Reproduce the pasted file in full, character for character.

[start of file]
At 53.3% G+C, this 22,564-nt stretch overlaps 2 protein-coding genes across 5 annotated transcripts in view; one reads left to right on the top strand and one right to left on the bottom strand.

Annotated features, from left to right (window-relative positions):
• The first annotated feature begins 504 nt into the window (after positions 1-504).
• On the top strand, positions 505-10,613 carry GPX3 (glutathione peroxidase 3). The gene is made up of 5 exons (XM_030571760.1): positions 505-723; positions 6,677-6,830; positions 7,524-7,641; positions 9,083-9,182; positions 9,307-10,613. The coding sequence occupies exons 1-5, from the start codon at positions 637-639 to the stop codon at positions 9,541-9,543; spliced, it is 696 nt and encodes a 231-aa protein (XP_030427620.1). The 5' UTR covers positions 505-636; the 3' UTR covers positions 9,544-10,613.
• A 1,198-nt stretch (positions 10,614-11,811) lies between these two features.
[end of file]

At 53.3% G+C, this 22,564-nt stretch overlaps 2 protein-coding genes across 5 annotated transcripts in view; one reads left to right on the top strand and one right to left on the bottom strand.

Annotated features, from left to right (window-relative positions):
• The first annotated feature begins 504 nt into the window (after positions 1-504).
• On the top strand, positions 505-10,613 carry GPX3 (glutathione peroxidase 3). The gene is made up of 5 exons (XM_030571760.1): positions 505-723; positions 6,677-6,830; positions 7,524-7,641; positions 9,083-9,182; positions 9,307-10,613. The coding sequence occupies exons 1-5, from the start codon at positions 637-639 to the stop codon at positions 9,541-9,543; spliced, it is 696 nt and encodes a 231-aa protein (XP_030427620.1). The 5' UTR covers positions 505-636; the 3' UTR covers positions 9,544-10,613.
• A 1,198-nt stretch (positions 10,614-11,811) lies between these two features.